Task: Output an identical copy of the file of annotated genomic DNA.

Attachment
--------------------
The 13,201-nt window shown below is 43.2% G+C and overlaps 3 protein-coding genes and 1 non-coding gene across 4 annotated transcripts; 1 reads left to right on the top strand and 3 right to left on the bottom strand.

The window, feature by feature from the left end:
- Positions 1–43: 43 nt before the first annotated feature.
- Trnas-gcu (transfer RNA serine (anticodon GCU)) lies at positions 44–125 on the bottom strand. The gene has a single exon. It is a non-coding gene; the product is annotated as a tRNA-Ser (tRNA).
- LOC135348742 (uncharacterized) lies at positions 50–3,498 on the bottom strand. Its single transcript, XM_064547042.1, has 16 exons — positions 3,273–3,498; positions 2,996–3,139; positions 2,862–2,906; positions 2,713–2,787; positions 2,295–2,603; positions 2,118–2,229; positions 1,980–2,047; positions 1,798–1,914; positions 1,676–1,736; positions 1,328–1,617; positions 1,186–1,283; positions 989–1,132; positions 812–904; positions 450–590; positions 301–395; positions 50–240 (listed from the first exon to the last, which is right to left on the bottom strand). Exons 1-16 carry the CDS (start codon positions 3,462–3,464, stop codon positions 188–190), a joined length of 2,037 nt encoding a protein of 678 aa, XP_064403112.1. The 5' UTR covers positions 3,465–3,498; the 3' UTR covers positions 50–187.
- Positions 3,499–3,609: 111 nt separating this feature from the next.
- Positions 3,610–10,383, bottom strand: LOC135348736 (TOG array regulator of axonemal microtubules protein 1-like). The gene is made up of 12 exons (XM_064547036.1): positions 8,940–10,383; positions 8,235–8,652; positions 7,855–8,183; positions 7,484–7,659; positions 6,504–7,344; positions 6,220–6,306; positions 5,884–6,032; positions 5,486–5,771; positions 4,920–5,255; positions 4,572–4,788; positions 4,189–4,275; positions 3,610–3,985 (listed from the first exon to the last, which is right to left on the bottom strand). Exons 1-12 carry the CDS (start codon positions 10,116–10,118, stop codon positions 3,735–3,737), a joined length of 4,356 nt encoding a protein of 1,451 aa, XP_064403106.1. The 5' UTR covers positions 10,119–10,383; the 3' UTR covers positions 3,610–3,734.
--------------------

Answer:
The 13,201-nt window shown below is 43.2% G+C and overlaps 3 protein-coding genes and 1 non-coding gene across 4 annotated transcripts; 1 reads left to right on the top strand and 3 right to left on the bottom strand.

The window, feature by feature from the left end:
- Positions 1–43: 43 nt before the first annotated feature.
- Trnas-gcu (transfer RNA serine (anticodon GCU)) lies at positions 44–125 on the bottom strand. The gene has a single exon. It is a non-coding gene; the product is annotated as a tRNA-Ser (tRNA).
- LOC135348742 (uncharacterized) lies at positions 50–3,498 on the bottom strand. Its single transcript, XM_064547042.1, has 16 exons — positions 3,273–3,498; positions 2,996–3,139; positions 2,862–2,906; positions 2,713–2,787; positions 2,295–2,603; positions 2,118–2,229; positions 1,980–2,047; positions 1,798–1,914; positions 1,676–1,736; positions 1,328–1,617; positions 1,186–1,283; positions 989–1,132; positions 812–904; positions 450–590; positions 301–395; positions 50–240 (listed from the first exon to the last, which is right to left on the bottom strand). Exons 1-16 carry the CDS (start codon positions 3,462–3,464, stop codon positions 188–190), a joined length of 2,037 nt encoding a protein of 678 aa, XP_064403112.1. The 5' UTR covers positions 3,465–3,498; the 3' UTR covers positions 50–187.
- Positions 3,499–3,609: 111 nt separating this feature from the next.
- Positions 3,610–10,383, bottom strand: LOC135348736 (TOG array regulator of axonemal microtubules protein 1-like). The gene is made up of 12 exons (XM_064547036.1): positions 8,940–10,383; positions 8,235–8,652; positions 7,855–8,183; positions 7,484–7,659; positions 6,504–7,344; positions 6,220–6,306; positions 5,884–6,032; positions 5,486–5,771; positions 4,920–5,255; positions 4,572–4,788; positions 4,189–4,275; positions 3,610–3,985 (listed from the first exon to the last, which is right to left on the bottom strand). Exons 1-12 carry the CDS (start codon positions 10,116–10,118, stop codon positions 3,735–3,737), a joined length of 4,356 nt encoding a protein of 1,451 aa, XP_064403106.1. The 5' UTR covers positions 10,119–10,383; the 3' UTR covers positions 3,610–3,734.